President Biden has asked the FCC to restore Net Neutrality rules that were eliminated during the Trump administration – a recommendation that spurred USTelecom to pen an angry response on the part of its broadband provider members and drew criticism from other provider associations as well.
Biden’s recommendation came as part of a broad executive order focused on “promoting competition in the American economy.”
According to a section of the executive order titled “Internet,” big providers “can use their power to discriminatorily block or slow down online services.” Net Neutrality rules are described as requiring providers “to treat all internet services equally.”
USTelecom had a different take.
“To look back on the last 15 months and the explosion of streaming, zooming, distance learning and digital transformation – made possible by the world’s best performing and most resilient networks – and conclude that America has a net neutrality crisis is neither a credible nor productive policy debate,” USTelecom said in a blog post.
The executive order, according to the association, was “exhumed from some time capsule in an alternate universe.”
The Internet Innovation Alliance (IIA) – whose members include providers, suppliers and other stakeholders — had a more mildly worded but similar response to the Biden Net Neutrality recommendations.
“Net neutrality violations have been few and far between, because broadband providers would quickly lose customers by discriminatorily blocking or slowing down online services,” IIA said.
Even those who favor some level of Net Neutrality rules may have a problem with what the executive order recommends.
A key concern is that U.S. courts essentially have ruled that the FCC only has authority to impose Net Neutrality rules if internet service is categorized as a utility – and providers say that would open the service up to rate regulation and other regulations.
The Wireless Internet Service Providers Association (WISPA) had something to say about that.
“[A] call for the FCC to impose utility-style regulation on ISPs, if adopted, will limit consumer choice and competition,” WISPA said in a prepared statement.
WISPs “have no reason to violate net neutrality principles, nor do they,” WISPA wrote. “But heavy-handed utility regulation would undermine the ability of these small innovators to compete in the marketplace, encouraging consolidation to more easily meet compliance obligations. . . WISPs are there precisely due to the absence of utility regulation, not because of it.”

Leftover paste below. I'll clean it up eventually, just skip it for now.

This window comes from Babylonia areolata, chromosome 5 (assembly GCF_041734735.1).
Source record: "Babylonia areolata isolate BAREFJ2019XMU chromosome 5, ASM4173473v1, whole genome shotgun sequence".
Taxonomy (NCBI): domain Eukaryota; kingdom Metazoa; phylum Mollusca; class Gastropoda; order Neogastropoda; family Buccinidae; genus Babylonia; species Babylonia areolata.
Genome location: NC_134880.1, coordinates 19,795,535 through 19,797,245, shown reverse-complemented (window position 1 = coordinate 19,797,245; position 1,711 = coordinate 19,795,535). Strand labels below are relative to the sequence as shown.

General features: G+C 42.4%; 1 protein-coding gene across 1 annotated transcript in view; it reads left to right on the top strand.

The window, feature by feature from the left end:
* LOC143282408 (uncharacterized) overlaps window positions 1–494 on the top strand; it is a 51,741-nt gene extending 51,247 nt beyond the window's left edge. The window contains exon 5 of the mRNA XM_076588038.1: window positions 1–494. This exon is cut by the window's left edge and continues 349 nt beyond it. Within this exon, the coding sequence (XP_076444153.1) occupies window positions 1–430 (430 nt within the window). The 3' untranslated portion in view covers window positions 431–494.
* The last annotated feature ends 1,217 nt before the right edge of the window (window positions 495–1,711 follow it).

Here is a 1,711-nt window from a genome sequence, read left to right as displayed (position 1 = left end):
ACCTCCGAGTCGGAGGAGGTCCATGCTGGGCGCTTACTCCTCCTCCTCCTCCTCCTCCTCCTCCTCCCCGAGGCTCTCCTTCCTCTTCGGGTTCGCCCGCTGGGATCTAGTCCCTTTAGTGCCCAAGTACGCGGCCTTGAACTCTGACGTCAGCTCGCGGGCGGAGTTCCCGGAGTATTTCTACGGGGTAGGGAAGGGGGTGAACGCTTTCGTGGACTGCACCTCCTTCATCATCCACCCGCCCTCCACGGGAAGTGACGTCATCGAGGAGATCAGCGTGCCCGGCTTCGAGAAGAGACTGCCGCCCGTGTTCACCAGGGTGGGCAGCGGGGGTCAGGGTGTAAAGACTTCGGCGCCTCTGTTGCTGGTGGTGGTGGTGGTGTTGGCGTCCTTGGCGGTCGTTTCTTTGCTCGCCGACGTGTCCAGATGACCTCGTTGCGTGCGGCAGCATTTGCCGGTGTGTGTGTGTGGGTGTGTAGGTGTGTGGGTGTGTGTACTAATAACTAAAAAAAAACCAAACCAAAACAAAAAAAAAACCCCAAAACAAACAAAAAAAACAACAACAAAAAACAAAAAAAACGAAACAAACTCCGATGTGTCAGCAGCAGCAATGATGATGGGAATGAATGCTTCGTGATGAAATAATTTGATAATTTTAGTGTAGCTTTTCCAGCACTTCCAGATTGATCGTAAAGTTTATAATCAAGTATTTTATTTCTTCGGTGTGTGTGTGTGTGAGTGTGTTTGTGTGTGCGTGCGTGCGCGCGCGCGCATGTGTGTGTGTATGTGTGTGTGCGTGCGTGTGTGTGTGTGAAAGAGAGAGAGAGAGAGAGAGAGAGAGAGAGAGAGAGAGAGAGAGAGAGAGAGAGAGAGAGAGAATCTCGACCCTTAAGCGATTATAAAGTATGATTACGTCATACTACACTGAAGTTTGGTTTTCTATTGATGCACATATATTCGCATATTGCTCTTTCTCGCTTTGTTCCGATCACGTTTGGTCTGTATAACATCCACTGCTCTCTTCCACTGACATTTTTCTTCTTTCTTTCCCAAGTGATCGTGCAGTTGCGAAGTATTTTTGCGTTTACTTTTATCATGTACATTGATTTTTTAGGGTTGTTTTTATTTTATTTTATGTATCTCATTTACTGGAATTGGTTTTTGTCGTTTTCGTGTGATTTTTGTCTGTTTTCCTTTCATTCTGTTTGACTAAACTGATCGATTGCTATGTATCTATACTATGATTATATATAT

Another issue that arises if the FCC were to impose Net Neutrality rules is that those rules could easily be undone with the next change in administration. The industry already has seen Net Neutrality policies flip back and forth from one administration to the next.
To avoid that and avoid classifying broadband as a utility, some Net Neutrality advocates have said that the only solution is for federal legislators to adopt Net Neutrality legislation.
Executive orders, however, are aimed at federal agencies, which are more under presidential control than Congress is.
Unless someone else is appointed to the permanent FCC chair position, Acting FCC Chair Jessica Rosenworcel will have responsibility for implementing or not implementing Biden Net Neutrality recommendations.
She issued a statement that was supportive but non-committal.
“Our economy thrives on competition,” Rosenworcel said. “It is the reason the United States is home to some of the most dynamic companies in the world. I welcome this effort by the President to enhance competition in the American economy and in the nation’s communications sector.”
Other recommendations in the Internet section of the executive order include reviving the “broadband nutrition label” that required providers to report prices and subscription rates to the FCC, limiting excessive early termination fees and preventing ISPs from making deals with landlords that limit tenants’ choices.